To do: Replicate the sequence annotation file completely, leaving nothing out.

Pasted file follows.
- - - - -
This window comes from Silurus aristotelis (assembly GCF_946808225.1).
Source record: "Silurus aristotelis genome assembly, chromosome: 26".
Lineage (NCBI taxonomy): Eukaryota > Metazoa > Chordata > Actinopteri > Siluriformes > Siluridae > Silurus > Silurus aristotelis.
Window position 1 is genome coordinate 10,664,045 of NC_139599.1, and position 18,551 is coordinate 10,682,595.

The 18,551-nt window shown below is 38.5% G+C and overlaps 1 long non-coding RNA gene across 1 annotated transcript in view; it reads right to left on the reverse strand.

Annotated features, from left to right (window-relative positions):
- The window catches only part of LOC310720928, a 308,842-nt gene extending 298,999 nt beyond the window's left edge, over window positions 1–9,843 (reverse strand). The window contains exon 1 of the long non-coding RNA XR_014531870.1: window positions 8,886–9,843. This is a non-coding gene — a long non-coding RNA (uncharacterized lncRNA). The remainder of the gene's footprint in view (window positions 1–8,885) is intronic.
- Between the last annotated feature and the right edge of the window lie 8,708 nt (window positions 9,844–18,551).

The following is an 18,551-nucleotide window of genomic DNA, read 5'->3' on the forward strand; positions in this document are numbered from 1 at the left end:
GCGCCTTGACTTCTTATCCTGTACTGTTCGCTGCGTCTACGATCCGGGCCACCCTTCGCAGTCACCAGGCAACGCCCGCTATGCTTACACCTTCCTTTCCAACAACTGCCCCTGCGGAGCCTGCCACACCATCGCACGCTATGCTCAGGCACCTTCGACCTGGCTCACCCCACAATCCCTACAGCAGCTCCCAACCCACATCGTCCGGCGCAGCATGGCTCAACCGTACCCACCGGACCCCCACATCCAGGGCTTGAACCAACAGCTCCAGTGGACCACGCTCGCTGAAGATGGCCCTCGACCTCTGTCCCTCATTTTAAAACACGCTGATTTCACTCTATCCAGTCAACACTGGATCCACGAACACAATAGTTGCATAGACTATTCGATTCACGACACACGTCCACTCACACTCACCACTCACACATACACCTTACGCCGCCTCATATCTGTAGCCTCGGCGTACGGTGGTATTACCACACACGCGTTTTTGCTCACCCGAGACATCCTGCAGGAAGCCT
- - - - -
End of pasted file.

This window comes from Silurus aristotelis (assembly GCF_946808225.1).
Source record: "Silurus aristotelis genome assembly, chromosome: 26".
Lineage (NCBI taxonomy): Eukaryota > Metazoa > Chordata > Actinopteri > Siluriformes > Siluridae > Silurus > Silurus aristotelis.
Window position 1 is genome coordinate 10,664,045 of NC_139599.1, and position 18,551 is coordinate 10,682,595.

The 18,551-nt window shown below is 38.5% G+C and overlaps 1 long non-coding RNA gene across 1 annotated transcript in view; it reads right to left on the reverse strand.

Annotated features, from left to right (window-relative positions):
- The window catches only part of LOC310720928, a 308,842-nt gene extending 298,999 nt beyond the window's left edge, over window positions 1–9,843 (reverse strand). The window contains exon 1 of the long non-coding RNA XR_014531870.1: window positions 8,886–9,843. This is a non-coding gene — a long non-coding RNA (uncharacterized lncRNA). The remainder of the gene's footprint in view (window positions 1–8,885) is intronic.
- Between the last annotated feature and the right edge of the window lie 8,708 nt (window positions 9,844–18,551).

The following is an 18,551-nucleotide window of genomic DNA, read 5'->3' on the forward strand; positions in this document are numbered from 1 at the left end:
GCGCCTTGACTTCTTATCCTGTACTGTTCGCTGCGTCTACGATCCGGGCCACCCTTCGCAGTCACCAGGCAACGCCCGCTATGCTTACACCTTCCTTTCCAACAACTGCCCCTGCGGAGCCTGCCACACCATCGCACGCTATGCTCAGGCACCTTCGACCTGGCTCACCCCACAATCCCTACAGCAGCTCCCAACCCACATCGTCCGGCGCAGCATGGCTCAACCGTACCCACCGGACCCCCACATCCAGGGCTTGAACCAACAGCTCCAGTGGACCACGCTCGCTGAAGATGGCCCTCGACCTCTGTCCCTCATTTTAAAACACGCTGATTTCACTCTATCCAGTCAACACTGGATCCACGAACACAATAGTTGCATAGACTATTCGATTCACGACACACGTCCACTCACACTCACCACTCACACATACACCTTACGCCGCCTCATATCTGTAGCCTCGGCGTACGGTGGTATTACCACACACGCGTTTTTGCTCACCCGAGACATCCTGCAGGAAGCCT